Students swoop to hone their photography skills

Students swoop to hone their photography skills  name

Have you ever watched a wildlife documentary and marvelled at the amazing video footage? Ever wondered how photographers learn to take those stunning pictures? The answer may lie with the students on the BA (Hons) Wildlife Media course at the University of Cumbria.

The university takes pride in offering practical, hands-on experience for their students and that certainly was the case last week, when a falconer spent time flying birds of prey at the university’s Brampton Road campus, to allow them to hone their skills.

Gary Swainson from the Cumberland Bird of Prey Centre at Thurstonfield brought along a number of birds including a Harris hawk, a bateleur eagle, a turkey vulture, an African spotted eagle owl, a barn owl and a gyrfalcon, the largest falcon in the world.

“I wanted to give the students a taste of the different speed and styles of flight of the various types of bird,” he says. “Falcons prey on other large birds so are incredibly fast, while the bateleur eagle and barn owl fly at a more leisurely pace.”

Wildlife media course leader, Fiona Stoddart explains:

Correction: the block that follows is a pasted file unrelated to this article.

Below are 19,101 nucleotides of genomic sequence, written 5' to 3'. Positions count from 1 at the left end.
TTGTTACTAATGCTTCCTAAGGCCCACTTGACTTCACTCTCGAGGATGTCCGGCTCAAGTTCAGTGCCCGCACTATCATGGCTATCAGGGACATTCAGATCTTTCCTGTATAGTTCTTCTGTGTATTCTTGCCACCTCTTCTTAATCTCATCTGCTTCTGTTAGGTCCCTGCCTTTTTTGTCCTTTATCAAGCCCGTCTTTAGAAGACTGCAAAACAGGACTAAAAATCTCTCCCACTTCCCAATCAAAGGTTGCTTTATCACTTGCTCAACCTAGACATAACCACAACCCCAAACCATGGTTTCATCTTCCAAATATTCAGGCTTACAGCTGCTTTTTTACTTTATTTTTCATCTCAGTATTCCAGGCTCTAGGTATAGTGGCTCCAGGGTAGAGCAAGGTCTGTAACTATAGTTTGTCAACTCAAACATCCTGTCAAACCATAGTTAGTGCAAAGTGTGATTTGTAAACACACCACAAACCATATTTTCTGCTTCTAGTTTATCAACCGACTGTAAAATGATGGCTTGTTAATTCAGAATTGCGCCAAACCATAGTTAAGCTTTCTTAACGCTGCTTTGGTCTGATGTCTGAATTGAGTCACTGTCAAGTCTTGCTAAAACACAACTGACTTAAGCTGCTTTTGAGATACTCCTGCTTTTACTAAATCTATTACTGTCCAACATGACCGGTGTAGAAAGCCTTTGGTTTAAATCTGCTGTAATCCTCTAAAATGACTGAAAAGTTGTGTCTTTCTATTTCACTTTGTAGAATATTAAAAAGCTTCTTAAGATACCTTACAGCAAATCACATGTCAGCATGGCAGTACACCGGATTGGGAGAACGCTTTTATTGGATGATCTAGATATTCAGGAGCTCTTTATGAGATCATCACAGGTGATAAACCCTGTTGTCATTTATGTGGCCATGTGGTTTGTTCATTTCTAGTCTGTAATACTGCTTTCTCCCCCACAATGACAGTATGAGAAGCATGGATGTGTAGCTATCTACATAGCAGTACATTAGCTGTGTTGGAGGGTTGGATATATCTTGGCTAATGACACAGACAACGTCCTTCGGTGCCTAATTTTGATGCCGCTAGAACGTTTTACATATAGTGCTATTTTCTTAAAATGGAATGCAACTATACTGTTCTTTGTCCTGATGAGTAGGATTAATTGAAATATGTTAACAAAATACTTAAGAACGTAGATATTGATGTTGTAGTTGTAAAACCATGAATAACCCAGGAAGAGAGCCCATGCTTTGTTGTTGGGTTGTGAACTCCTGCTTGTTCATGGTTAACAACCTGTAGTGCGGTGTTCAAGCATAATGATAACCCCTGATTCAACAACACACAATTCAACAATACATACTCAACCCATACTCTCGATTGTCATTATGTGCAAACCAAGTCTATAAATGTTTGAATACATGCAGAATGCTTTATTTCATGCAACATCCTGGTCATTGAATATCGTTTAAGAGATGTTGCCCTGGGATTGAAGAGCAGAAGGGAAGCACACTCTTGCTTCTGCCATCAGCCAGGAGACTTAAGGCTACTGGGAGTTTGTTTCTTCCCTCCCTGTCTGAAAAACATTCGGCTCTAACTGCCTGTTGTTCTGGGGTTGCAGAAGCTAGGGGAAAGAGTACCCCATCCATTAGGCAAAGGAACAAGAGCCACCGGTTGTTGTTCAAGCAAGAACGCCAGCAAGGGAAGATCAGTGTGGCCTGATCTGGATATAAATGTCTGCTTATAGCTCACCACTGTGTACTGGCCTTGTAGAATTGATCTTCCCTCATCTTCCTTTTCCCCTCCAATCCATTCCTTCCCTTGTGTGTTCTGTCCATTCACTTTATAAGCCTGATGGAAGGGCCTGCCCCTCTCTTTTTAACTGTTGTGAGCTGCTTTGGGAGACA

“We feel it’s crucial to give our students every chance to gain practical skills in film making and photography. We’ve provided this opportunity with the birds of prey, so that students can develop their film and photography skill and experiment with different techniques”

“The university has industry standard media equipment for students to use in the production of their wildlife documentary films and wildlife photography, so it’s important for them to have the chance to practice and become proficient with them.”

Wildlife media students from across all three years of the course turned out to take advantage of this amazing photo-shoot. Becky Melton (21) from Cornwall is a second-year student and comments:

“Capturing an image of a bird in flight is technically very difficult, so it’s really helpful to be able to practice in these more controlled conditions. Having said that, the birds were still a little unpredictable, so it was a challenge to catch them at just the right moment.”

Full information about the BA (Hons) Wildlife Media course can be found on our website: